Teen in wheelchair gets a new driveway thanks to community-wide effort
WILMINGTON, N.C. (WECT) - While most teens found gifts like new clothes or video games wrapped under their tree, for one Leland teen, one of the best gifts he received this year was a new driveway.
“It’s gonna make it easier for me,” 10th grader Ricco McDonald said. “I don’t gotta be struggling getting on the bus and everything.”
McDonald is a North Brunswick High School student. He usually cruises in his wheelchair, which he uses because of his disability, with ease. But potholes along his driveway, often pooled with water, make it tough not only to get around but also to get on and off the school bus each day.
When Mark Rogerson saw how difficult it was for the teen to get on the school bus one morning, he knew he had to do something. He was stopped behind the bus and got out to help Ricco get the wheelchair lift to release one morning so he could get on.
“The whole way to work, it just struck me how difficult that child was having to struggle to get on the bus to go to school,” Rogerson said. “So, I sent my wife a message and said we’ve got to do something about this.”
A Facebook post asking for help garnered dozens of responses, offering donations from money to supplies. Eventually, he connected with Dale Benton, of Crete Solutions, and Woody Shaw, of Shaw Trucking.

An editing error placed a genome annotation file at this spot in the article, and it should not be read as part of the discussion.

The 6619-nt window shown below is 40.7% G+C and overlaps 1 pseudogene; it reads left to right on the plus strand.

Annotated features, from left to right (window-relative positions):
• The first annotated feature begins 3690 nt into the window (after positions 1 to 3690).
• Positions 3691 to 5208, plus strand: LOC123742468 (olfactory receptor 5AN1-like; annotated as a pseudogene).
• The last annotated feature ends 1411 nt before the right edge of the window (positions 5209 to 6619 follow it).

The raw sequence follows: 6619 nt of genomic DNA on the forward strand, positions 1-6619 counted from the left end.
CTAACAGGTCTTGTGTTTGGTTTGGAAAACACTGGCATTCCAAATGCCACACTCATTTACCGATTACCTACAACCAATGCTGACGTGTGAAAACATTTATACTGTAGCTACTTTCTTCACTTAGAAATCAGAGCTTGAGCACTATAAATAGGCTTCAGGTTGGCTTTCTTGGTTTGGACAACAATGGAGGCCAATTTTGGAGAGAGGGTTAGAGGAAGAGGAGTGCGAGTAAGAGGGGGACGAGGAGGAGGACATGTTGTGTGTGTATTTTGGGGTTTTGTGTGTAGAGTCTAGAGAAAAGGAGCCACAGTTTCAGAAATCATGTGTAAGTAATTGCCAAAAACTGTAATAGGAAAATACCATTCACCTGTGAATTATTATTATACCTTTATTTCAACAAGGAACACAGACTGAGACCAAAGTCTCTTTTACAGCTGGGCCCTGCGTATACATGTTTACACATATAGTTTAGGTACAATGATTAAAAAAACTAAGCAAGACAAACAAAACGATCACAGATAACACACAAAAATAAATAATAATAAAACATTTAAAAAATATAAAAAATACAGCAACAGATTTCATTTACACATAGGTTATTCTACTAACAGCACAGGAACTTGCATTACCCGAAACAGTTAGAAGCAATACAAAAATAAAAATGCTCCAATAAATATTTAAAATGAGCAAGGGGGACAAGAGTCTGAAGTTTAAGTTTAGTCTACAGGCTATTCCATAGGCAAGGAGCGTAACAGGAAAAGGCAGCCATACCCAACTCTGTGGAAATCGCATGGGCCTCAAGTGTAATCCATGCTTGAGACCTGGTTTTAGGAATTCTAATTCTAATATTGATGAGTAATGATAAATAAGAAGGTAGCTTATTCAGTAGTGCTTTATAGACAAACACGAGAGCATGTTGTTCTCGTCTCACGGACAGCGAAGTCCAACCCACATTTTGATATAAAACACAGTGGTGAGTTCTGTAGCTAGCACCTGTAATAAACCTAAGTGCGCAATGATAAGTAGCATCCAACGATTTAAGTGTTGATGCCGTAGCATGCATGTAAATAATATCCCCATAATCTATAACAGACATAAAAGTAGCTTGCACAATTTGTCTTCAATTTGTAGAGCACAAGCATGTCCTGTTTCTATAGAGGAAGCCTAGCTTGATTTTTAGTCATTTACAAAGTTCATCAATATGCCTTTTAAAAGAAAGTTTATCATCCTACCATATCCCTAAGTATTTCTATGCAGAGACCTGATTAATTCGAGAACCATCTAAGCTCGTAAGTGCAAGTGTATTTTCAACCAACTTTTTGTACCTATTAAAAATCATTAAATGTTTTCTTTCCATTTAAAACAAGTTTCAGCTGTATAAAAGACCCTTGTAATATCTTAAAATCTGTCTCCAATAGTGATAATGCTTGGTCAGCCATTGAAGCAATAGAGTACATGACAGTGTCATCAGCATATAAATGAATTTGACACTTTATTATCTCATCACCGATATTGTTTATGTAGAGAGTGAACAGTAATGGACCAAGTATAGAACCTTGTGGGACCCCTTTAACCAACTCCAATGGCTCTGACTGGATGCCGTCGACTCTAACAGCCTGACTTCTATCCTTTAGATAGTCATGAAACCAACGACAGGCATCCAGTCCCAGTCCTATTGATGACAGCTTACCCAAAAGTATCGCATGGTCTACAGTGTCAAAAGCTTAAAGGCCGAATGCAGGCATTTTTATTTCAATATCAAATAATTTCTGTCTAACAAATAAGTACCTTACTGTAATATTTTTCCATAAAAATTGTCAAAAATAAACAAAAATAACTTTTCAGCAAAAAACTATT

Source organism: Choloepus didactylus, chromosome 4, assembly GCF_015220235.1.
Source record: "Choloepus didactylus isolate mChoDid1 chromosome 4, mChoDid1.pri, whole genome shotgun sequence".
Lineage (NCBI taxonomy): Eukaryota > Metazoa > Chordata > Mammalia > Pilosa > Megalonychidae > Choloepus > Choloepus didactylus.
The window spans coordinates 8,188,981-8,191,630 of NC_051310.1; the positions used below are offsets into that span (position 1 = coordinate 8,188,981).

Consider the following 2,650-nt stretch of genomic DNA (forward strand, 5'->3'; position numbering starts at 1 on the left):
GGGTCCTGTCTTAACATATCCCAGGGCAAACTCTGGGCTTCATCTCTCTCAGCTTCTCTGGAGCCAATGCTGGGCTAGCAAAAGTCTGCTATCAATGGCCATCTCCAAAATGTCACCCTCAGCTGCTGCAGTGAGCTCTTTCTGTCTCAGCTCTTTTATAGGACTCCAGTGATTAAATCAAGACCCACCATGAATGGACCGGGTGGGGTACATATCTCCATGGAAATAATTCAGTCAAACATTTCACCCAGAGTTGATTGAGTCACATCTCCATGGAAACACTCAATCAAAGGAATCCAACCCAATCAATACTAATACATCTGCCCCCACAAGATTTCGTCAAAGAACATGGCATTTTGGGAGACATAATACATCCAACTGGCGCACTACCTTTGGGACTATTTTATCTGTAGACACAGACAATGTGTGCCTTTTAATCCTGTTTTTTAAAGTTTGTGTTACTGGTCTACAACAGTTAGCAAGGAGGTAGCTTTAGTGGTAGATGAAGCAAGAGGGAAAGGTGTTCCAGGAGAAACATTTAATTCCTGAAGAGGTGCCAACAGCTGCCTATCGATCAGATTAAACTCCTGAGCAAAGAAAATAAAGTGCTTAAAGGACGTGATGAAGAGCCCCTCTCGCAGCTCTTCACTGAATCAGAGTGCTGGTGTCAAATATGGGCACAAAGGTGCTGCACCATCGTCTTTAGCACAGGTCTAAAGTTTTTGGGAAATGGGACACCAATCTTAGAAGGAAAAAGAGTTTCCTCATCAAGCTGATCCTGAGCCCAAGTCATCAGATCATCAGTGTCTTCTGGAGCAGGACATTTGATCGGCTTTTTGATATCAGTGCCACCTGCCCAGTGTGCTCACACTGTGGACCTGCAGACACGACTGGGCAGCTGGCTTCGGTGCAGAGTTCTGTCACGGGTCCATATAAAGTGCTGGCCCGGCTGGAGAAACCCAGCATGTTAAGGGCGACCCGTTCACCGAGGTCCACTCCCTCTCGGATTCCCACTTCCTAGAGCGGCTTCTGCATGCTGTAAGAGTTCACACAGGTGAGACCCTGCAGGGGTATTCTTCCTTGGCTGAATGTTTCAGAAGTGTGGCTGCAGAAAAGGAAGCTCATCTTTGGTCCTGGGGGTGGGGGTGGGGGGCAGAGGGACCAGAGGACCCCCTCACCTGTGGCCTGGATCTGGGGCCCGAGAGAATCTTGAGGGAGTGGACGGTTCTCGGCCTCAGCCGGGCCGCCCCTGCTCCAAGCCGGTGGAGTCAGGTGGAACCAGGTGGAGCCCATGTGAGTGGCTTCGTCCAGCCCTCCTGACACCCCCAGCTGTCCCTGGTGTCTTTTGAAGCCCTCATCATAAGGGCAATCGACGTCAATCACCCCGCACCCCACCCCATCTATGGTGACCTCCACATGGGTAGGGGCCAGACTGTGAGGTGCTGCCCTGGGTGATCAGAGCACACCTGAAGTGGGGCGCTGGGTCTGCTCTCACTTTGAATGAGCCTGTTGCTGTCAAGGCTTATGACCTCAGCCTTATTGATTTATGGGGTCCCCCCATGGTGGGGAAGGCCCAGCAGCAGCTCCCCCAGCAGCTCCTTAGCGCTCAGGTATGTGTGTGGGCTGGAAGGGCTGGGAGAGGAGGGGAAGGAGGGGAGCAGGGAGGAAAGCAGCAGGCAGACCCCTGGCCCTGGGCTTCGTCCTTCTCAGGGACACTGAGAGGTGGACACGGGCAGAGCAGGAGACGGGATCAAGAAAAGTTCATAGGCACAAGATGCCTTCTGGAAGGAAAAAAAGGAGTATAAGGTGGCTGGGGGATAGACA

The two donated time and resources to help deliver rocks and fill the potholes at McDonald’s mobile home park. Within a week, the potholes were filled.
“There’s a lot of people wanting to help, but we’re just lucky to have the means to help,” Benton said. “Ricco, he makes you want to be good. He brings out the best in you.”
Rogerson said he hopes they’ll be able to pave the driveway with concrete eventually.
But for now, McDonald said it will make getting on the bus a lot easier once his winter break is over and he heads back to school. And the men who made it possible said they’re not only happy to help someone in need, but they’re lucky they got to know the teen who they say has a very bright future ahead of him.
“He’s just an ordinary kid, you know? He just wants to enjoy himself and follow his dreams and have a good life, and this little teeny thing we’re trying to do here for him will just be a little bit better for him to follow his dreams and continue his education,” Rogerson said.
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